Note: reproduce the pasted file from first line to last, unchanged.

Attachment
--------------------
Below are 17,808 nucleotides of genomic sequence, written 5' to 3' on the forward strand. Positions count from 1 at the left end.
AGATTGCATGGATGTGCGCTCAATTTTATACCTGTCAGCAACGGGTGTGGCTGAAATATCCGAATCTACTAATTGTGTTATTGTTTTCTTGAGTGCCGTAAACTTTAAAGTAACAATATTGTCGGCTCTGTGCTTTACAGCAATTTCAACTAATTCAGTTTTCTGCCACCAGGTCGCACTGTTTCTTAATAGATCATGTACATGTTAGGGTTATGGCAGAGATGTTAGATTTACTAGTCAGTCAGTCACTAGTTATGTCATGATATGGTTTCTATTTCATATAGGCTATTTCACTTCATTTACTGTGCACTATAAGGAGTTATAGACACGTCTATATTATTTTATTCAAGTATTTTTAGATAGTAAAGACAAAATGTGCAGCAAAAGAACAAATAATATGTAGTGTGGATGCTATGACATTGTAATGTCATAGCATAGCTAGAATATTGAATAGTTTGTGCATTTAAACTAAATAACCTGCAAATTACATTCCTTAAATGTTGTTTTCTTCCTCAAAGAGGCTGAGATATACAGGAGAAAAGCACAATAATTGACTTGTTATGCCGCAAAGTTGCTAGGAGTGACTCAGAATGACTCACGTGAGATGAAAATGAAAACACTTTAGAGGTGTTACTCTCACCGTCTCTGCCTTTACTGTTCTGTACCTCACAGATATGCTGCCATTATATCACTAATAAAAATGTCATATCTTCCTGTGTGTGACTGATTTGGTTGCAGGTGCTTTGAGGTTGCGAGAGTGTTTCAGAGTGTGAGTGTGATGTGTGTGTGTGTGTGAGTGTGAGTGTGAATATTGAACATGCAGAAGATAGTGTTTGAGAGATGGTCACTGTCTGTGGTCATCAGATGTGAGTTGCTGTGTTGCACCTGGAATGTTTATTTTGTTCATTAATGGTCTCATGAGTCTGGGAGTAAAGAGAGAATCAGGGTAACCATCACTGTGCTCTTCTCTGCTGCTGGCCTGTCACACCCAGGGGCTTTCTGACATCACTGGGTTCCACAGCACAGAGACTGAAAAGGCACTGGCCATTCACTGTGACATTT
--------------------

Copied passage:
Below are 17,808 nucleotides of genomic sequence, written 5' to 3' on the forward strand. Positions count from 1 at the left end.
AGATTGCATGGATGTGCGCTCAATTTTATACCTGTCAGCAACGGGTGTGGCTGAAATATCCGAATCTACTAATTGTGTTATTGTTTTCTTGAGTGCCGTAAACTTTAAAGTAACAATATTGTCGGCTCTGTGCTTTACAGCAATTTCAACTAATTCAGTTTTCTGCCACCAGGTCGCACTGTTTCTTAATAGATCATGTACATGTTAGGGTTATGGCAGAGATGTTAGATTTACTAGTCAGTCAGTCACTAGTTATGTCATGATATGGTTTCTATTTCATATAGGCTATTTCACTTCATTTACTGTGCACTATAAGGAGTTATAGACACGTCTATATTATTTTATTCAAGTATTTTTAGATAGTAAAGACAAAATGTGCAGCAAAAGAACAAATAATATGTAGTGTGGATGCTATGACATTGTAATGTCATAGCATAGCTAGAATATTGAATAGTTTGTGCATTTAAACTAAATAACCTGCAAATTACATTCCTTAAATGTTGTTTTCTTCCTCAAAGAGGCTGAGATATACAGGAGAAAAGCACAATAATTGACTTGTTATGCCGCAAAGTTGCTAGGAGTGACTCAGAATGACTCACGTGAGATGAAAATGAAAACACTTTAGAGGTGTTACTCTCACCGTCTCTGCCTTTACTGTTCTGTACCTCACAGATATGCTGCCATTATATCACTAATAAAAATGTCATATCTTCCTGTGTGTGACTGATTTGGTTGCAGGTGCTTTGAGGTTGCGAGAGTGTTTCAGAGTGTGAGTGTGATGTGTGTGTGTGTGTGAGTGTGAGTGTGAATATTGAACATGCAGAAGATAGTGTTTGAGAGATGGTCACTGTCTGTGGTCATCAGATGTGAGTTGCTGTGTTGCACCTGGAATGTTTATTTTGTTCATTAATGGTCTCATGAGTCTGGGAGTAAAGAGAGAATCAGGGTAACCATCACTGTGCTCTTCTCTGCTGCTGGCCTGTCACACCCAGGGGCTTTCTGACATCACTGGGTTCCACAGCACAGAGACTGAAAAGGCACTGGCCATTCACTGTGACATTT